Rising costs, debt-ridden balance sheets, and a renewed focus on profitability weighed on the embattled sector as investors quickly punished companies struggling to turn a profit.
Netflix (NFLX) shares are down about 50% on the year, while companies like Warner Bros. Discovery (WBD) and Spotify (SPOT) have sunk more than 60% with Roku (ROKU) plummeting a whopping 80%.
Cable operators Fox (FOX) and Comcast (CMCSA) dropped roughly 20% and 30%, respectively, as Paramount Global (PARA) shares plunged more than 45%.
Disney (DIS), once a Wall Street darling, also slid 45% on the year, and the stock is heading toward its worst year since 1947 after the much-anticipated “Avatar” sequel missed opening weekend expectations to cap off a challenging year for the House of Mouse.
In this year alone, the stock market wiped a whopping $500 billion-plus in market capitalization from the world’s biggest media, cable, and entertainment companies with more pain expected in 2023 amid higher interest rates and an unfavorable macroeconomic environment.
So, what exactly happened — and what could happen next?
2022 was a clear “soul searching” year for media after the industry experienced a bumpy ride throughout the pandemic with record highs and jarring lows.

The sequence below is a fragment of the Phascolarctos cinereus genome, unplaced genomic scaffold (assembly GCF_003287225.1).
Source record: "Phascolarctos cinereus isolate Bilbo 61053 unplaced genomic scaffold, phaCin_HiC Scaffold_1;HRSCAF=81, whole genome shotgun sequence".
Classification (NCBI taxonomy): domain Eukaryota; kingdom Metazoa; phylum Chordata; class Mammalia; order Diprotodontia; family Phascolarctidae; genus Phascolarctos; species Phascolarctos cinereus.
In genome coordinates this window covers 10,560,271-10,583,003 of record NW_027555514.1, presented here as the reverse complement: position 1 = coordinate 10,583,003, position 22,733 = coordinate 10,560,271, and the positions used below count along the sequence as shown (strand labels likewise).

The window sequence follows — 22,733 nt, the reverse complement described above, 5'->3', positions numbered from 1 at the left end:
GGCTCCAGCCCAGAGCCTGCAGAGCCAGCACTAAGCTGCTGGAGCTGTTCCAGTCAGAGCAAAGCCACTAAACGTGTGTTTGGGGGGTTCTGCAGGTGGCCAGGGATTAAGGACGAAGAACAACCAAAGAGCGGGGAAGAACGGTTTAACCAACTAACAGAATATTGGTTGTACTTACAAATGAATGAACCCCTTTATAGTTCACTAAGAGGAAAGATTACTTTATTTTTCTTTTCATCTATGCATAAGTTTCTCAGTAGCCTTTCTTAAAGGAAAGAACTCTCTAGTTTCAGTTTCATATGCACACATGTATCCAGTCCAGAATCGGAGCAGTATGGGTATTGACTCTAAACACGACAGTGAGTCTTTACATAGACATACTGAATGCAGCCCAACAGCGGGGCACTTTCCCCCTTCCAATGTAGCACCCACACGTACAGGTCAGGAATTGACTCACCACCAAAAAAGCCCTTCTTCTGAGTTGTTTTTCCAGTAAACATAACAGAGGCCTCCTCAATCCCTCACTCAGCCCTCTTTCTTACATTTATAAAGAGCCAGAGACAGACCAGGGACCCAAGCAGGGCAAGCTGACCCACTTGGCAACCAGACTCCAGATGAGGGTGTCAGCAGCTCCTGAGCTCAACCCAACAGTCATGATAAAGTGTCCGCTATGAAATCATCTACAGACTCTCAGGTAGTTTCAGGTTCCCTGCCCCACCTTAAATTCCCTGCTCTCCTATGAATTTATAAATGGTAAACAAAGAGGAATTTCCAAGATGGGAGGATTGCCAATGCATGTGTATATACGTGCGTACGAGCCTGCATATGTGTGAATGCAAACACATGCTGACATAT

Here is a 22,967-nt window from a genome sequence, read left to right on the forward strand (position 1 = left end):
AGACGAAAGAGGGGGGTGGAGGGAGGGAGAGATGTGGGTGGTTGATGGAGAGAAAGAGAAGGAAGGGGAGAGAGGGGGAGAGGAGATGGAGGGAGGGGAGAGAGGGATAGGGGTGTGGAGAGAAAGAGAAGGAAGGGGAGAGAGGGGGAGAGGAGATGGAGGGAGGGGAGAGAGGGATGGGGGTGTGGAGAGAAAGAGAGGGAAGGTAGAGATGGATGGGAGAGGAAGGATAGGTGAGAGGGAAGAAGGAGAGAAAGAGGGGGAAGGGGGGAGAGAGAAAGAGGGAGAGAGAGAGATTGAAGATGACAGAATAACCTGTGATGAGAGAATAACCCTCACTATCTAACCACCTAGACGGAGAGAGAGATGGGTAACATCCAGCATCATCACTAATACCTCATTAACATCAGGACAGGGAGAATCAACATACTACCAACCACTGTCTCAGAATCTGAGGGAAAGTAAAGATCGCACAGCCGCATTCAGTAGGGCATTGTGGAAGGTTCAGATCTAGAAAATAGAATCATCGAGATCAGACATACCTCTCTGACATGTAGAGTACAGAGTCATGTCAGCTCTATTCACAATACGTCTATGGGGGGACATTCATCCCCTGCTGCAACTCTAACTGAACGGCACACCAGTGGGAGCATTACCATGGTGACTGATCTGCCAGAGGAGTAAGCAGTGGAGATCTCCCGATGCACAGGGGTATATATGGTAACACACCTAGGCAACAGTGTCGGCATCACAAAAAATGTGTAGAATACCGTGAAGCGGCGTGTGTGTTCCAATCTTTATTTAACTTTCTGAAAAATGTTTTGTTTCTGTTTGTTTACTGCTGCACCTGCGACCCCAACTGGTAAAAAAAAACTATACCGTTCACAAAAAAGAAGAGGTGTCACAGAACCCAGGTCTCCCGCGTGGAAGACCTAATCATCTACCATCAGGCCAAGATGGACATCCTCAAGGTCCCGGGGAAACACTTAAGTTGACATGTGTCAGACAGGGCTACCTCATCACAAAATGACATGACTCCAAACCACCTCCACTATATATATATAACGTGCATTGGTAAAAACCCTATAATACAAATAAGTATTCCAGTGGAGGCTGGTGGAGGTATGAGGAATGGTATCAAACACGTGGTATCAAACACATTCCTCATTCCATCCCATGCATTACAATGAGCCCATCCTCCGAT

As the “stay at home” trade ran its course, peak subscriber penetration levels in the U.S. and Canada resulted in streaming companies quickly seeing growth flatten.
Netflix, the long-time leader of the streaming wars, lost subscribers for the first time in its history as its market cap sank from more than $267 billion at the end of 2021 to roughly $130 billion.
Similarly, NBCUniversal’s Peacock experienced zero growth in its second quarter, although subscribers rebounded in Q3 with 2 million net additions.
Stalling subscriber growth has led to heightened criticism of production budgets, which have sharply increased as competition intensifies. Netflix committed $18 billion to content alone in 2022 while Disney upped its budget by $8 billion this year to $33 billion.
Among companies that have begun to pivot from linear to streaming (excluding platforms like Netflix, Amazon, and Apple), direct-to-consumer content spending jumped from $2.7 billion in 2019 to $15.6 billion in 2021, according to Wells Fargo data, cited by Variety.
That number is expected to balloon to nearly $24 billion this year — despite mounting streaming losses.
Disney’s direct-to-consumer division shed a whopping $4 billion-plus in its fiscal 2022, which ended on October 1. Meanwhile Paramount told investors streaming losses would total about $1.8 billion this year — higher than Wall Street expectations.
Warner Bros. Discovery, which has seen its market cap cut in half amid its messy restructuring efforts, reported free cash flow of negative $192 million in the third quarter, compared to $705 million in positive cash flow the year prior. The company now plans to take on $3.5 billion in content impairment and development write-offs by 2024.